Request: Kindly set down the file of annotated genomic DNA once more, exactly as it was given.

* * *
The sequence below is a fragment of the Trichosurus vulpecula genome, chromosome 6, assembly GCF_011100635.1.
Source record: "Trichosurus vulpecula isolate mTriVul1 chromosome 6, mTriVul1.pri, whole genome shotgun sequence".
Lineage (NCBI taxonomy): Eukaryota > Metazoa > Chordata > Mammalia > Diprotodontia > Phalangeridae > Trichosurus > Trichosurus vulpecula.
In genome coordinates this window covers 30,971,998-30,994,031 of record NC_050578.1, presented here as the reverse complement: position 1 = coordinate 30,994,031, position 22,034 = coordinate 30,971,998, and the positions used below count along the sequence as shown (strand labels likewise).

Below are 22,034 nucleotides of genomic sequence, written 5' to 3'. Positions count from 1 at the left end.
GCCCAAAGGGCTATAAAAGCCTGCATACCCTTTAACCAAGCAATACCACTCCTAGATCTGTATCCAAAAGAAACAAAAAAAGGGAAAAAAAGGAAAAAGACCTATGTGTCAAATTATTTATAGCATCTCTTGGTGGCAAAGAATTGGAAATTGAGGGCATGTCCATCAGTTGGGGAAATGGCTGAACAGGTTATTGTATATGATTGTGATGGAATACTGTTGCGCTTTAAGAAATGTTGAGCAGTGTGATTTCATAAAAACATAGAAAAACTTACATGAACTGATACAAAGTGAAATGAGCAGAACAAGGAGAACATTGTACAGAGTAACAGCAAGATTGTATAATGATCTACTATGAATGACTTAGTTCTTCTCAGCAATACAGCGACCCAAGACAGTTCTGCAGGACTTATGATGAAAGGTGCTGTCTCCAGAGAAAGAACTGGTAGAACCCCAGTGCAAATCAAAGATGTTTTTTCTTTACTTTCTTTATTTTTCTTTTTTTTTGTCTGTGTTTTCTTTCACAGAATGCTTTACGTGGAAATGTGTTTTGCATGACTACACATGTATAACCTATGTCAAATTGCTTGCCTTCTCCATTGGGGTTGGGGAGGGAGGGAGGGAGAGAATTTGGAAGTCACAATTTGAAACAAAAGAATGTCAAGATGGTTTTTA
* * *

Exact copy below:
The sequence below is a fragment of the Trichosurus vulpecula genome, chromosome 6, assembly GCF_011100635.1.
Source record: "Trichosurus vulpecula isolate mTriVul1 chromosome 6, mTriVul1.pri, whole genome shotgun sequence".
Lineage (NCBI taxonomy): Eukaryota > Metazoa > Chordata > Mammalia > Diprotodontia > Phalangeridae > Trichosurus > Trichosurus vulpecula.
In genome coordinates this window covers 30,971,998-30,994,031 of record NC_050578.1, presented here as the reverse complement: position 1 = coordinate 30,994,031, position 22,034 = coordinate 30,971,998, and the positions used below count along the sequence as shown (strand labels likewise).

Below are 22,034 nucleotides of genomic sequence, written 5' to 3'. Positions count from 1 at the left end.
GCCCAAAGGGCTATAAAAGCCTGCATACCCTTTAACCAAGCAATACCACTCCTAGATCTGTATCCAAAAGAAACAAAAAAAGGGAAAAAAAGGAAAAAGACCTATGTGTCAAATTATTTATAGCATCTCTTGGTGGCAAAGAATTGGAAATTGAGGGCATGTCCATCAGTTGGGGAAATGGCTGAACAGGTTATTGTATATGATTGTGATGGAATACTGTTGCGCTTTAAGAAATGTTGAGCAGTGTGATTTCATAAAAACATAGAAAAACTTACATGAACTGATACAAAGTGAAATGAGCAGAACAAGGAGAACATTGTACAGAGTAACAGCAAGATTGTATAATGATCTACTATGAATGACTTAGTTCTTCTCAGCAATACAGCGACCCAAGACAGTTCTGCAGGACTTATGATGAAAGGTGCTGTCTCCAGAGAAAGAACTGGTAGAACCCCAGTGCAAATCAAAGATGTTTTTTCTTTACTTTCTTTATTTTTCTTTTTTTTTGTCTGTGTTTTCTTTCACAGAATGCTTTACGTGGAAATGTGTTTTGCATGACTACACATGTATAACCTATGTCAAATTGCTTGCCTTCTCCATTGGGGTTGGGGAGGGAGGGAGGGAGAGAATTTGGAAGTCACAATTTGAAACAAAAGAATGTCAAGATGGTTTTTA